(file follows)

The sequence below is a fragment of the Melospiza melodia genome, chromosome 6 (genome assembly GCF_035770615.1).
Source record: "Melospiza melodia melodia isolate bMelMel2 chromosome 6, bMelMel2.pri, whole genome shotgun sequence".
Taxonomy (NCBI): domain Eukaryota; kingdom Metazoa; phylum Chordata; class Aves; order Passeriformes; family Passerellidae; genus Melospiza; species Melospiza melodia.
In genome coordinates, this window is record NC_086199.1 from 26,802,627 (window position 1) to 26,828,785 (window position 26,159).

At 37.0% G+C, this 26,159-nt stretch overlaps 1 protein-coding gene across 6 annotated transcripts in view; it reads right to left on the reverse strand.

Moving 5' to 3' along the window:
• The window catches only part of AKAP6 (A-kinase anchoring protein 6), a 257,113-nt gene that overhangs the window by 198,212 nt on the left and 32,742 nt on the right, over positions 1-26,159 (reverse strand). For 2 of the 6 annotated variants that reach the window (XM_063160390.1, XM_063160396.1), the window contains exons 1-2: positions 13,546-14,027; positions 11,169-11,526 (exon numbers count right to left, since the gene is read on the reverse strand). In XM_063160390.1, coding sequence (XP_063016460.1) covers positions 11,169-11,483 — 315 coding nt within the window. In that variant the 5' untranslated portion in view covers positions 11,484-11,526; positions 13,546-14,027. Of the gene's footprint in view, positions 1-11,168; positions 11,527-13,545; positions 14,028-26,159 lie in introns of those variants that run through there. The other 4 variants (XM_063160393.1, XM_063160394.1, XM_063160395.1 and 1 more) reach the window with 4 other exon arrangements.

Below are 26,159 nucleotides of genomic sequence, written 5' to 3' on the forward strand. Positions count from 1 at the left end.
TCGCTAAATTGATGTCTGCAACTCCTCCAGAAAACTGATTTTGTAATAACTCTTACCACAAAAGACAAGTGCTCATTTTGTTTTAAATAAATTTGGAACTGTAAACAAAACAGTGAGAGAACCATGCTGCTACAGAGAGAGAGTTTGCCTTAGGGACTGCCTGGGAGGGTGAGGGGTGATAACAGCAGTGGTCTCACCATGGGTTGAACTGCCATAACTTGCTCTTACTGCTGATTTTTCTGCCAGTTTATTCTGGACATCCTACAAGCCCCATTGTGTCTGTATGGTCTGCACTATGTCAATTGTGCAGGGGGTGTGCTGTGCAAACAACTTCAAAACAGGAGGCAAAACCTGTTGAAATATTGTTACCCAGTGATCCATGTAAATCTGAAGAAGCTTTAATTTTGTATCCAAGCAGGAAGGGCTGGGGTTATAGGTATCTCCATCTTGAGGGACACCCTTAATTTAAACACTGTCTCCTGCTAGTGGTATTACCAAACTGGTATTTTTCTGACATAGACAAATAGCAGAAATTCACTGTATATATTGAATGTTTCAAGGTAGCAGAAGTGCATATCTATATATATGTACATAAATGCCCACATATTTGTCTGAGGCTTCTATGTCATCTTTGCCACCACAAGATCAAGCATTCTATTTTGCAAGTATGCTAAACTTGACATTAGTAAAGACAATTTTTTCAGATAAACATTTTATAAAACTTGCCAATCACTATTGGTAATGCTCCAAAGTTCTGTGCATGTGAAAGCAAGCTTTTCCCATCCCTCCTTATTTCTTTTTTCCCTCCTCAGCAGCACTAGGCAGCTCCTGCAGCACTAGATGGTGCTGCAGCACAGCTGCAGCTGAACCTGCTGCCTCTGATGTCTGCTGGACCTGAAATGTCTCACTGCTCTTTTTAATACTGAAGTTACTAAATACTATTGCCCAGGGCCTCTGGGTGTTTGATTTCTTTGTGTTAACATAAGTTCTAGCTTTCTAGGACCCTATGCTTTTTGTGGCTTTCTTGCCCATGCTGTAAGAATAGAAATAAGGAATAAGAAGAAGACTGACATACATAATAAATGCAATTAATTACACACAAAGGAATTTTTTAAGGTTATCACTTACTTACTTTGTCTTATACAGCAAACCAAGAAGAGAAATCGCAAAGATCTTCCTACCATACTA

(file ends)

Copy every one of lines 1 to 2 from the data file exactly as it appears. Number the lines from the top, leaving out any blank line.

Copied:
The sequence below is a fragment of the Melospiza melodia genome, chromosome 6 (genome assembly GCF_035770615.1).
Source record: "Melospiza melodia melodia isolate bMelMel2 chromosome 6, bMelMel2.pri, whole genome shotgun sequence".